Privacy and Personally Identifiable Information Manuscript collections that include twentieth and twenty-first century archival materials may contain sensitive or confidential information that is protected under federal or state “right to privacy” laws. Researchers are advised that the disclosure of certain information pertaining to identifiable living individuals without the consent of those individuals may have legal cause for action if facts concerning an individual’s private life are published that would be deemed highly offensive to a reasonable person. Researchers agree to make no notes or other recordation of privacy protected information if found within the archival collections, and further agree not to publish, publicize, or disclose such information to any other party for any purpose if found within the archival collections.
Biographical / Historical
Edward Hopper (1882–1967) was a prominent American painter and printmaker. He produced many important works such as Early Sunday Morning (1930) and Night Hawks (1942). Born in Nyack, New York, he resided in New York City and Cape Cod, Massachusetts with his wife, the artist Josephine Nivison Hopper (1883-1968). Hopper’s first one-person exhibition was held at the Whitney Studio Club in 1920. In 1923, Edward Hopper married the artist Josephine Verstille Nivison, who would become an indispensable element of his art. She posed for nearly all of his female figures and assisted him with arranging the props and settings of his studio sessions; she also encouraged him to work more extensively in the medium of watercolor painting, and kept meticulous records of his completed works, exhibitions, and sales. In 1933, Edward Hopper received further critical recognition as the subject of a retrospective exhibition held at the Museum of Modern Art. Edward Hopper died in his studio in Greenwich Village in New York City on May 15, 1967.
Reverend Arthayer R. Sanborn The Reverend Arthayer R. Sanborn (1916-2007) served as a Baptist minister in Nyack, New York, in the church attended by Marion Hopper, Edward’s sister. The Arthayer R. Sanborn Hopper Collection Trust was established for the administration of Hopper related materials in the care of the Sanborn family.
28.22 Linear Feet
Language of Materials
Organization of the Collection
This collection is organized into series:
- I, Series I: Illustrations, 1908-1925
- II, Series II: Business Records, 1920-1966
- III, Series III: Edward Hopper Personal Papers, 1892-1974
- IV, Series IV: Josephine Nivison Hopper Personal Papers, 1911-1966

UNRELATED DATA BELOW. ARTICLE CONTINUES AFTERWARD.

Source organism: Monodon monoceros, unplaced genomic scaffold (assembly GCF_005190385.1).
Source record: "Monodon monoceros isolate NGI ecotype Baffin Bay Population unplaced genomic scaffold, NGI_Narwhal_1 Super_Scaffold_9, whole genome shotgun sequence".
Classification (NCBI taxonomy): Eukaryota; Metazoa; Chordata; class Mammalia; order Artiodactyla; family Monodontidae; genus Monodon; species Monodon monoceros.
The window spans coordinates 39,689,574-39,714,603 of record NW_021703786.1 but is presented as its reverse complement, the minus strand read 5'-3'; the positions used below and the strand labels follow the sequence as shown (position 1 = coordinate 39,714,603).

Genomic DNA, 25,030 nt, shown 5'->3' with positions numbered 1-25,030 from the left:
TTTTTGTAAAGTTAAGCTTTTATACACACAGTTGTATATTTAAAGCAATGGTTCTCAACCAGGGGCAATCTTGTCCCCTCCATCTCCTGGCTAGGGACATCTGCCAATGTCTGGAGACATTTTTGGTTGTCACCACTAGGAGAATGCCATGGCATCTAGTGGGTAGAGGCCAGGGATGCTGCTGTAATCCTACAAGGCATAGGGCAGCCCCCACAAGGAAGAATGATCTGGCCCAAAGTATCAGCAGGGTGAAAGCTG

- V, Series V: Correspondence, 1904-1967
After the deaths of Edward and Josephine Hopper, the collection was in the stewardship of Reverend Arthayer R. Sanborn, of the First Baptist Church in Nyack, New York. Early processing efforts were conducted by Arthayer’s son, Philip Sanborn on behalf of The Arthayer R. Sanborn Hopper Collection Trust. During this time, items were individually housed in plastic sleeves or bags, and organized in binders, portfolios, or record cartons. The collection was accessioned by the Whitney Museum of American Art in 2017.
Immediate Source of Acquisition
The collection was accessioned by the Whitney Museum of American Art from the Arthayer R. Sanborn Hopper Collection Trust in 2017.
Many of the items in the collection are fragile and vulnerable to damage or deterioration. Physical description notes of particularly vulnerable materials are provided at the item-level.
The Arthayer R. Sanborn Hopper Collection Trust created item-level metadata for the collection. Prior to the start of processing at the Whitney Museum, this metadata was mapped to new fields consistent with DACS (Describing Archives: A Content Standard). During processing, the original data from the Trust was edited for accuracy and consistency and standardized to adhere to DACS. All data for the collection is now stored in the Whitney Museum’s ArchivesSpace database. In most cases the titles of series, subseries, and items reflect Sanborn’s original naming convention, but the Whitney has re-named or re-worded in select cases for clarity and accessibility.
The Whitney Museum also assigned each item a unique identifier by, beginning with EJHA. Please note, because these numbers were assigned by the Whitney according to the previous arrangement, the identifiers do not run in numerical order throughout the collection. The Sanborn Collection Trust also assigned identifiers for each item, by subseries. These numbers can be found in the “item number” field in ArchivesSpace.
- Sanborn Hopper Archive at the Whitney Museum of American Art
- Description rules
- Describing Archives: A Content Standard
- Language of description
- Script of description
- Code for undetermined script
- Language of description note
- Finding aid written in English.
Part of the Whitney Museum of American Art Archives, New York, NY Repository
Whitney Museum of American Art
99 Gansevoort St.
New York, NY 10014 United States